Professors can always use textbooks to teach students but having this equipment on hand allows students to physically see it and work with it which provides a better understanding of the machine and how each part of it works.
“…(One) example would be, to ask a student, ‘When a cylinder reaches the end of travel in an open center hydraulic system, if the directional control valve is continued to be held in a metered or feathered position, where is the balance of the fixed displacement pump flow going?” Dell said. “Most folks will get this answer wrong, and the board will allow the participants to physically see the results that would otherwise be hidden inside the plumbing. There are numerous other capabilities such as learning about the performance characteristics of pilot-controlled joysticks, learning about steering systems, relief valves, load holding valves, and a deeper understanding of the directional control valves. What initially drew my interest towards these boards was that they were equipped with flow sharing valves (post spool compensation). This is one of the challenging areas that students struggle to comprehend. I have had a veteran instructor who has taught this content for decades, ask me, “How do you teach this content other than saying it is better?” These boards provide the opportunity to experience firsthand the technology in one subject content area at a time, rather than being overwhelmed with the multitude of machine systems can be appear as spaghetti soup. We gave a tour one time to a large construction firm. When this equipment manager strolled past one of our machines with the panels removed, he quickly wanted to take a photograph of the spaghetti soup of controls that were located on the machine, honestly in consideration of trying to stay away from future purchases of this machine due to its complexity. He wanted to save his personnel the headaches of having to deal with that complexity of systems. Students can also experience this if you throw them immediately deep into a machine. The boards allow us to concentrate on one system at a time.”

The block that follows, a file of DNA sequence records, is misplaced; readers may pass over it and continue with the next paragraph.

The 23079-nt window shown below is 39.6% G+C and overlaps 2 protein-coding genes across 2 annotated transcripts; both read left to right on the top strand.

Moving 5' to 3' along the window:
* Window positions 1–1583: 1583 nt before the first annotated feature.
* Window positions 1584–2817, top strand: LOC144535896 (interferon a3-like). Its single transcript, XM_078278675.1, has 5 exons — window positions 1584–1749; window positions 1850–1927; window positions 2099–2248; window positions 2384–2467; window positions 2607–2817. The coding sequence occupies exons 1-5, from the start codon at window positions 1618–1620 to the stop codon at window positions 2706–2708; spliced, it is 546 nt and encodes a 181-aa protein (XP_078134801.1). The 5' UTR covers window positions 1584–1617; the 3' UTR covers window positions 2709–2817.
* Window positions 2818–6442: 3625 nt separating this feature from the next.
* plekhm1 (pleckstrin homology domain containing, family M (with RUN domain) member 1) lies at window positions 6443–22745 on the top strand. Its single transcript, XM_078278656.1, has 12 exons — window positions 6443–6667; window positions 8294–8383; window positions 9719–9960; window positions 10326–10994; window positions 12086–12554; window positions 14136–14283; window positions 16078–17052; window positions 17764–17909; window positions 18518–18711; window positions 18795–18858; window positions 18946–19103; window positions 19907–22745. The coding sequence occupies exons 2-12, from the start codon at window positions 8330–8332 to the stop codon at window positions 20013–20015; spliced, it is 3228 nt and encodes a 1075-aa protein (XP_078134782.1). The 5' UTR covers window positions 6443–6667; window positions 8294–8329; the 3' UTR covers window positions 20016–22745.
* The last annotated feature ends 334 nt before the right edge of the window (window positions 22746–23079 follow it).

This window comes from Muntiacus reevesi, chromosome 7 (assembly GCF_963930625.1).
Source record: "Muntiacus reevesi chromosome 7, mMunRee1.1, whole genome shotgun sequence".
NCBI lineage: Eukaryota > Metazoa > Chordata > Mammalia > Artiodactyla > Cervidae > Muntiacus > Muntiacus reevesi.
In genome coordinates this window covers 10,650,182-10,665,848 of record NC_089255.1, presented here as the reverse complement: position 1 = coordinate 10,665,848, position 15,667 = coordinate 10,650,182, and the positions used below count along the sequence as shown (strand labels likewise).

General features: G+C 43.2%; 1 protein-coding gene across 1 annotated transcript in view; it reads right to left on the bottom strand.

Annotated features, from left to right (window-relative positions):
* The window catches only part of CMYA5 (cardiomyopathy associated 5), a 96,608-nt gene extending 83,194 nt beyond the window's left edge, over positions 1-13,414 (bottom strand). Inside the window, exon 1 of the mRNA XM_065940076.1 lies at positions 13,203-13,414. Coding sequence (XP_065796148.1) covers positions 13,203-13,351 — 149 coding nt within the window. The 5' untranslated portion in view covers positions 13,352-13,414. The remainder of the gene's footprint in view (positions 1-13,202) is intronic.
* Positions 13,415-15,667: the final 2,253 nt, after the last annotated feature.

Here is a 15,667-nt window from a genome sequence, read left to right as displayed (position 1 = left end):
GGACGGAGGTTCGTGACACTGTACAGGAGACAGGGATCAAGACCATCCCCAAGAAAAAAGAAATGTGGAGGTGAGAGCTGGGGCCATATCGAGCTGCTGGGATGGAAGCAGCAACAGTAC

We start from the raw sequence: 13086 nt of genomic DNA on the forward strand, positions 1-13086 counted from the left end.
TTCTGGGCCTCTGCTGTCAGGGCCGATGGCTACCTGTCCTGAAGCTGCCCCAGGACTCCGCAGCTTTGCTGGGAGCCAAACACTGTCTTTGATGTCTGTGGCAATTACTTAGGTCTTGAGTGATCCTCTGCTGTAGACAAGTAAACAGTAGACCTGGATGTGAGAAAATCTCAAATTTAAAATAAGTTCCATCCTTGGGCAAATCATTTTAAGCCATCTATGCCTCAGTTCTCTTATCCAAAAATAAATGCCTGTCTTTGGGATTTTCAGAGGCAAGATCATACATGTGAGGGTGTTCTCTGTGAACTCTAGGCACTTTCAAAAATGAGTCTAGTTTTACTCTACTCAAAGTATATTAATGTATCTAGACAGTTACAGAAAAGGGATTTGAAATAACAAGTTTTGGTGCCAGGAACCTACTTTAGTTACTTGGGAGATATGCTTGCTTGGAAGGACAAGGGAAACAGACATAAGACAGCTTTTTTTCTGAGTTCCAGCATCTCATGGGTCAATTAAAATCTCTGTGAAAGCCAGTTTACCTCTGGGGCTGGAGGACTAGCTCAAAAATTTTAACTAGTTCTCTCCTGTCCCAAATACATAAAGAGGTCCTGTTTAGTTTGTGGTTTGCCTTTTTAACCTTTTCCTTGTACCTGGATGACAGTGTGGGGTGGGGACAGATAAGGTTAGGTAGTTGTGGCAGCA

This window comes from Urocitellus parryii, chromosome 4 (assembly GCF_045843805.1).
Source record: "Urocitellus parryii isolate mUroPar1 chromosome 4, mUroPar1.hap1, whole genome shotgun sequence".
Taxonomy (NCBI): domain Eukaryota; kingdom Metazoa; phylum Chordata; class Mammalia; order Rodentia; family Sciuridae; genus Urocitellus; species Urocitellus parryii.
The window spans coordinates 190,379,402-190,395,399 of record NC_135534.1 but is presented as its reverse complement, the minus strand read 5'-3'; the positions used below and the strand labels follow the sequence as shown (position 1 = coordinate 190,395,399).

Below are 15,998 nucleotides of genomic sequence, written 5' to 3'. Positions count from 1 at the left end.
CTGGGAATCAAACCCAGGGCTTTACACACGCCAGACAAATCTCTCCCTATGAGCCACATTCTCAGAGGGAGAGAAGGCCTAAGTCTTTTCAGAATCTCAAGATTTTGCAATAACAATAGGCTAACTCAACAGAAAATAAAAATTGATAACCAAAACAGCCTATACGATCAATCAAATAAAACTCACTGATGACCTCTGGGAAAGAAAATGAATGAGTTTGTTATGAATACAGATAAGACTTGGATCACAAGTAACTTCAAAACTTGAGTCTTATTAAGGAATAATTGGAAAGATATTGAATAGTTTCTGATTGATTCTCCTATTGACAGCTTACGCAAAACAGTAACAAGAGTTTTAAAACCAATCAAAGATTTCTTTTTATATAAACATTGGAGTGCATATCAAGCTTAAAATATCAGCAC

There are many advantages that having the equipment on hand will give to students in the program.
“It will allow us to cover the topic in class, then walk out immediate to the lab and then apply what was presented in the classroom,” Dell said. “Sometimes it is easier to first demonstrate a technology before presenting it, and this will also allow us that capability in an easier fashion than using a larger machine, in a safe environment, that allows students easier access to the components.”
Dell’s department will offer 12 different workshops for agriculture industry personnel over a span of three years.
The workshops, which will be held in the Kansas Technology Center, will be open to technicians, instructors, agricultural manufacturing personnel including engineers, field representatives and hotline troubleshooters.
“A lab equipped with these two boards, along with our hydrostatic drive simulators, heavy equipment and numerous other training aids, will provide our students with a first-class education in hydraulic systems, hydrostatic drives and heavy equipment systems,” Dell said.